My son’s middle school sent this info to parents, and I thought it was worth sharing.
The drug situation in our schools is different than it was when we were teenagers. Prescriptions drugs play a larger role in kid’s lives today, and we need to be vigilant about keeping an eye on our kids (do you stay up and greet your child when he comes home from a night out?) and on our medicine cabinets.
With thanks to our school, which I won’t name, here’s the info parents of teens need to know:
Prescription drugs are very popular among teenagers today. The number of young people who abuse them is increasing at a staggering rate. They are what alcohol and marijuana was for our generation.
Most popular prescription drugs are: Vicodin/Tylenol #3, Oxycontin, Valium, Xanax, Ambien, Ativan, Ritalin/Adderall. Most kids get these prescription drugs our own medicine cabinets.
When these prescription drugs are used in combination with alcohol they can be deadly even in small doses.
Vicodin and Tylenol #3 are “combination products” They have a small dose of a narcotic and some Tylenol. Thought of as safer than pure narcotics like morphine or Oxycontin. However, if taken for a high, they can be quite dangerous. Tylenol at large doses and in combination with alcohol is very toxic to the liver.
Oxycontin is in the same class of medicines as morphine, Dilaudid, codeine. It also has the same effect on the body as heroin. At therapeutic doses it is very similar to morphine, and is a very effective pain medication. When it is abused it can easily kill, especially if crushed.
Valium, Xanax and Ativan are tranquilizers. Ambien is usually given for sleep. Although when taken alone they are safer than the narcotics, in combination with other drugs they can also be deadly.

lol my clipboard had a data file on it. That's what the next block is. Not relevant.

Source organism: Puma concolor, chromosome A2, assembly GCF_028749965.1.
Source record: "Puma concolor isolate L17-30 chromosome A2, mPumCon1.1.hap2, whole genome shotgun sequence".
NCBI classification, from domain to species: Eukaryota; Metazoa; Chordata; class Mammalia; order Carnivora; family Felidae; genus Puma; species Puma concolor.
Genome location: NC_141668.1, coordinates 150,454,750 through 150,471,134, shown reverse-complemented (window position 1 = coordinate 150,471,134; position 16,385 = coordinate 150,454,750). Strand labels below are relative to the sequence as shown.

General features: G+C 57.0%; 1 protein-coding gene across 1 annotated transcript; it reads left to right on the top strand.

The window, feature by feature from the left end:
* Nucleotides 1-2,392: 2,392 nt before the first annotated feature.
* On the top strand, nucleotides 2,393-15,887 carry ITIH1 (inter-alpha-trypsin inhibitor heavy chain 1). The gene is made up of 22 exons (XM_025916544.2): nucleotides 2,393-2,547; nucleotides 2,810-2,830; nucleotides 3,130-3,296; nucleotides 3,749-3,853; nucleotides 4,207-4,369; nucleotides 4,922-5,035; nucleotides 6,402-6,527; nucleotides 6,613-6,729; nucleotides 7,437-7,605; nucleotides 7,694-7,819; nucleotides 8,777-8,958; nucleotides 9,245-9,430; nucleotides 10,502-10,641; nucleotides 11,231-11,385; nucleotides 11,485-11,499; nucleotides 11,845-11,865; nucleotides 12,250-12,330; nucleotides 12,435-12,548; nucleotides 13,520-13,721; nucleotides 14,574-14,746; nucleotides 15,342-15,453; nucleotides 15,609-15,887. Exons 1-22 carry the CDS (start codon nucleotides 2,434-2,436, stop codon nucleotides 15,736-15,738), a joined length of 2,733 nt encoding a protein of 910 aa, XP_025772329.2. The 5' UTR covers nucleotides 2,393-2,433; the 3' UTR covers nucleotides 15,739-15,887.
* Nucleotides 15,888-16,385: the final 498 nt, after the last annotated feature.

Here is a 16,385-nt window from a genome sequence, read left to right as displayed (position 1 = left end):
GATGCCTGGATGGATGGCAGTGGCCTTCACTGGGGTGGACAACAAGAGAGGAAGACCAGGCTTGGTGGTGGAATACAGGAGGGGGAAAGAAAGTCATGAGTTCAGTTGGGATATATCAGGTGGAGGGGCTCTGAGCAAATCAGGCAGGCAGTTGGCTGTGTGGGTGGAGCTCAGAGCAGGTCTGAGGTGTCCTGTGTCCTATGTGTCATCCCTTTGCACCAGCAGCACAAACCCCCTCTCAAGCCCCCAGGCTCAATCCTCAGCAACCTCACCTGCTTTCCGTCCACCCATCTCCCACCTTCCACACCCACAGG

Ritalin and Adderall are stimulants and at high doses mimic the effects of cocaine.
A particularly dangerous aspect of some prescription drugs today is that some of them come in sustained or controlled release formulations. They usually take several hours to kick in. If a child is not aware of this, he/she may take several pills expecting a high quickly, and may overdose. Another reason it’s dangerous is that if you crush these slow release pills, the full dose becomes available immediately instead of being released slowly over a 12-hour period, and that could be deadly as well.
Over-the-counter products, including herbs, are also quite popular and can often be just as deadly.
Some helpful tips:
Keep all medications locked safely away.
Count the pills. Know how much you have in each bottle.
Buying large quantities of OTC medications at Costco is not a great idea.
Watch out for behavior, appetite, and sleep-pattern changes.
Talk to your kids about the adverse effects of all of these medications.
Don’t let them carry around lots of money.
Be awake when your child comes home from an evening out.